An article from HRSA (Health Resources & Services Administration)
Commwell Health of Dunn, N.C. serves some 25,000 patients in six counties south of Raleigh. It has been providing HIV screening since 1990 and became a Ryan White grantee in 1998 — making it one of the oldest community-based primary HIV care practices in the state. The SPNS Team, from left: Chief Behavioral Health Officer Janet Stroughton, with Michaella Kosia, Lisa McKeithan, Bahby Banks, Mirna Allende, Shalonda Pellam and Stephanie Atkinson.” “A lot of our patients were living in cars. They were couch-surfing. They literally had no place to live.”
Lisa McKeithan of Commwell Health in Dunn, N.C., was momentarily overwhelmed describing her team’s work with itinerant patients. The HRSA-funded rural health center was one of the nine grantees in the SPNS homelessness initiative.
Homeless adults living with HIV — and further stressed with mental illness or substance abuse — have long been much harder to keep in care than the broader HIV-positive population of some 1.1 million Americans, half of whom receive health services through HRSA-funded Ryan White clinics nationwide. But their success rate markedly increases when they are adequately housed, results from a HRSA HIV/AIDS Bureau (HAB) outreach project show.
Moreover, by “taking the clinic where they are” — in converted buses, if necessary, as a Yale University team showed — people without a home can get the regular treatment they need to keep their HIV and other disorders in check, nine grantees involved in the project report.
In one of the most hopeful advances in years, HIV viral suppression rates have increased from 69 to 83 percent among patients “who walk through the door to get health care at least once in a year,” said Dr. Laura Cheever. Associate Administrator of the HIV/AIDS Bureau and a practicing Johns Hopkins clinician, she addressed researchers on June 27 at HRSA headquarters.
Special Projects of National Significance are funded through HRSA’s Ryan White program and provide care to some 8,700 patients at high risk of dropping out of treatment. The program also seeks to pioneer new methods — including the use of social media — to increase service integration and expand the population of patients who are virally suppressed. From left, Adan Cajina, SPNS Supervisory Health Scientist; HAB Associate Administrator Dr. Laura Cheever; and long-time SPNS Health Scientist Jessica Xavier spoke with grantees at a conference on homeless patients on June 27. A second meeting the next day focused on ways to better serve transgender women of color.”>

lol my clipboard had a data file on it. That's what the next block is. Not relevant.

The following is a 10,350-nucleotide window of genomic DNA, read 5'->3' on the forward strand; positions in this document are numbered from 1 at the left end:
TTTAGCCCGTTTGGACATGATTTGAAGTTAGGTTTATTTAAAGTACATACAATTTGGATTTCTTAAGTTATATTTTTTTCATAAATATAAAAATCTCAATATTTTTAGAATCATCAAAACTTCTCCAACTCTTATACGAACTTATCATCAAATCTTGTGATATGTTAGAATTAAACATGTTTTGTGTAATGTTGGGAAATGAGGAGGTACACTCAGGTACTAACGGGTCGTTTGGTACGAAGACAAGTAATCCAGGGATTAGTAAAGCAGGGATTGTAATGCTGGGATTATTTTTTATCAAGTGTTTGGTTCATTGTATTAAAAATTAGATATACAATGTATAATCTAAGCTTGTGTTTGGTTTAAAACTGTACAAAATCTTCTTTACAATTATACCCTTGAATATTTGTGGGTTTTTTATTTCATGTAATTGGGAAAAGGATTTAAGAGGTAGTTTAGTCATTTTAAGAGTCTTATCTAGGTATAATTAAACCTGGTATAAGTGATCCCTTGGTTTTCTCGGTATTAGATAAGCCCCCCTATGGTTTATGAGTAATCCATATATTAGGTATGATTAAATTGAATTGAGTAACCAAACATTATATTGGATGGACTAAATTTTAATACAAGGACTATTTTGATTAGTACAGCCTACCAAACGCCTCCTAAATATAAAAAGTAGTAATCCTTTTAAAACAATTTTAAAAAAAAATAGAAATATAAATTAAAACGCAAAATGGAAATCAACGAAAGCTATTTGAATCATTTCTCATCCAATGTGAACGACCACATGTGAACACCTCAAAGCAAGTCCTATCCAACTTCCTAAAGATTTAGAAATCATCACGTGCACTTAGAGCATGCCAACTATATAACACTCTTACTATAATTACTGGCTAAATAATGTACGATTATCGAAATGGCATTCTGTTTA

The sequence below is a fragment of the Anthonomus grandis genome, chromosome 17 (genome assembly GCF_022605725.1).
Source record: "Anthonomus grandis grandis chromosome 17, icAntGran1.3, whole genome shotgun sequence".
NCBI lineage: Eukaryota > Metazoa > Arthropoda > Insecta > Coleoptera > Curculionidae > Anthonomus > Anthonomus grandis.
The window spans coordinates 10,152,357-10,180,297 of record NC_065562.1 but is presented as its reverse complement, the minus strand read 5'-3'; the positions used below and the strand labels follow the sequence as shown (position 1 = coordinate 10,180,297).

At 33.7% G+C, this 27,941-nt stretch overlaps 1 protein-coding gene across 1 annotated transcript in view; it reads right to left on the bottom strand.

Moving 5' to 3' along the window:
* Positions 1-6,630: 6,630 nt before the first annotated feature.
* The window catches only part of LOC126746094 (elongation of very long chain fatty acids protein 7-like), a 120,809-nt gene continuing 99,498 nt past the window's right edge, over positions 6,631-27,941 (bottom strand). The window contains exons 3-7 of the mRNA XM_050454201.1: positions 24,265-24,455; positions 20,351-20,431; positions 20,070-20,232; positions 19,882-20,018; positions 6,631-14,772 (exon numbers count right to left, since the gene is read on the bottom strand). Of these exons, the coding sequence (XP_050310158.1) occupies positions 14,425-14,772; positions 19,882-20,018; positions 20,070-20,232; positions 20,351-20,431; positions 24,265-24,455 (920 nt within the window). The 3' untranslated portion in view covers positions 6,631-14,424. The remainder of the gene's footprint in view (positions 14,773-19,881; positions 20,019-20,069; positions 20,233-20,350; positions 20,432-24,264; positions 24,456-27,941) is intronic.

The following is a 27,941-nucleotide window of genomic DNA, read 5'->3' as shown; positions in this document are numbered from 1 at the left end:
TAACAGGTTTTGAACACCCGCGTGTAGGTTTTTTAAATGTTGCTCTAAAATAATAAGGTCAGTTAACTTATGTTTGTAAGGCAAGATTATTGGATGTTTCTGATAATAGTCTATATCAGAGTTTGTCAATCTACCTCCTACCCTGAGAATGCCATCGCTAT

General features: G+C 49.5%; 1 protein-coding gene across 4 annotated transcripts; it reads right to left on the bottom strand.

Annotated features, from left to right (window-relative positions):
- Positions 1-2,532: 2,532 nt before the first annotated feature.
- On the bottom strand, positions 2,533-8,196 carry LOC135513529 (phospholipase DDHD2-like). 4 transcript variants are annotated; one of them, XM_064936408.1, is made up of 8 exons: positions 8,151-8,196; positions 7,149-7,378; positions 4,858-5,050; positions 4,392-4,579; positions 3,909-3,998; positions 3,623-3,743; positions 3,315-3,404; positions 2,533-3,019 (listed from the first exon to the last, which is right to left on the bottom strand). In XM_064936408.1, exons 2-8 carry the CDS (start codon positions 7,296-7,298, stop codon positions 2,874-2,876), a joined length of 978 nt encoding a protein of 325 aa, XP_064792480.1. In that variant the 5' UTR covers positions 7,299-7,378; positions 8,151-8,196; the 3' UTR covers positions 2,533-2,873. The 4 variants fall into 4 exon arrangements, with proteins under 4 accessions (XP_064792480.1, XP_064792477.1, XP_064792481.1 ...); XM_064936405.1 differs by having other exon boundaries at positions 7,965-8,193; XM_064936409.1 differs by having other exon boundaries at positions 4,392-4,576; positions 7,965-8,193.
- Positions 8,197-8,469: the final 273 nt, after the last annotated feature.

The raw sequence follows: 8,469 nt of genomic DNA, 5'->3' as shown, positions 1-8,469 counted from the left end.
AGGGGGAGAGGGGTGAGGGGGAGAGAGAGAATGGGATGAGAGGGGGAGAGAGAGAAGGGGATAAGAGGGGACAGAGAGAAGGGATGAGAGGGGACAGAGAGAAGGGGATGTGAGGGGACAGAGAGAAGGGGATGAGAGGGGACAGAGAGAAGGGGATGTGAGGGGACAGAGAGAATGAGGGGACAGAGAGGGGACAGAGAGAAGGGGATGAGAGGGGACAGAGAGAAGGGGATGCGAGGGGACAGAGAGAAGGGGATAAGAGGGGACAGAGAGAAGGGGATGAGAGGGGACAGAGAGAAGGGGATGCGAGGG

But people experiencing homelessness have rates of new infection as high as 16 times that of the general population.
5-year SPNS project overseen by Boston University was to find ways to reduce the infection rate and barriers to care among more than 1,300 homeless patients with HIV and co-occurring disorders in eight major American cities, from New Haven and Jacksonville to Portland, Ore. and San Diego, and in six largely rural counties outside Raleigh, N.C.
In so doing, they broke new ground.
Employing networks of street-level navigators, linked to community partners — from health care providers to landlords — researchers sought out chronically homeless, hard-to-find, marginalized people, said Serena Rajabiun of Boston University, in a kind of “mobile medical home.”
Communicating in e-mail “huddles,” by cell phones, text-messaging and landlines, teams created open access clinics that linked primary and behavioral health care, grantee officials said — including big blue buses roving the streets of New Haven.
“They moved beyond the clinic walls,” Rajabiun said, with a case manager heading each team.
The people they found — on the streets of Dallas and Houston; Pasadena and San Francisco — were chronically disadvantaged: 62 percent were homeless; 33 percent hadn’t had medical care in six months or more; about a third were “unstably housed,” at least a dozen were fleeing domestic violence and more than four in 10 had experienced sexual assault or physical injury.
Among the most common problems: 75 percent had a mental health condition, in addition to HIV.
“We’re seeing some increase in retention in care and viral suppression rates, even among people who are still experiencing homelessness,” Rajabiun reported. “We are seeing a reduction in unmet need in terms of substance use, mental health and housing.”
In particular, a study of more than 900 patients found them healthier and more likely to have a home one year after enrolling in the project.
The volume of homeless patients declined from 84 percent at the start of the project to 36 percent within 18 months. As it did, greater numbers received regular health care, she said.
Most importantly, rates of viral suppression increased from 51 to 82 percent in one year.
“We met them where they were,” said Maurice Evans, a navigator in Portland with the Multnomah County, Oregon Health Department HIV Health Services Center. “We treated them as human beings. We were able to form bonds and relationships with them — and they trusted us because we were leading them to where they wanted to go.”
Said Dr. Cheever: “You found the other people that we are desperately interested in … We have huge gaps in our knowledge about these people and how to effectively reach them,” which is the key to achieving further reductions in new infections and the spread of the disease.
Read the SPNS Fact Sheet (PDF – 356 KB) from HRSA’s HIV/AIDS Bureau.
Learn more about CommWell Health.
See a directory of SPNS initiatives underway by the University of San Francisco Center of Excellence for Transgender Health and its eight partner grantees.
Last Reviewed: July 2017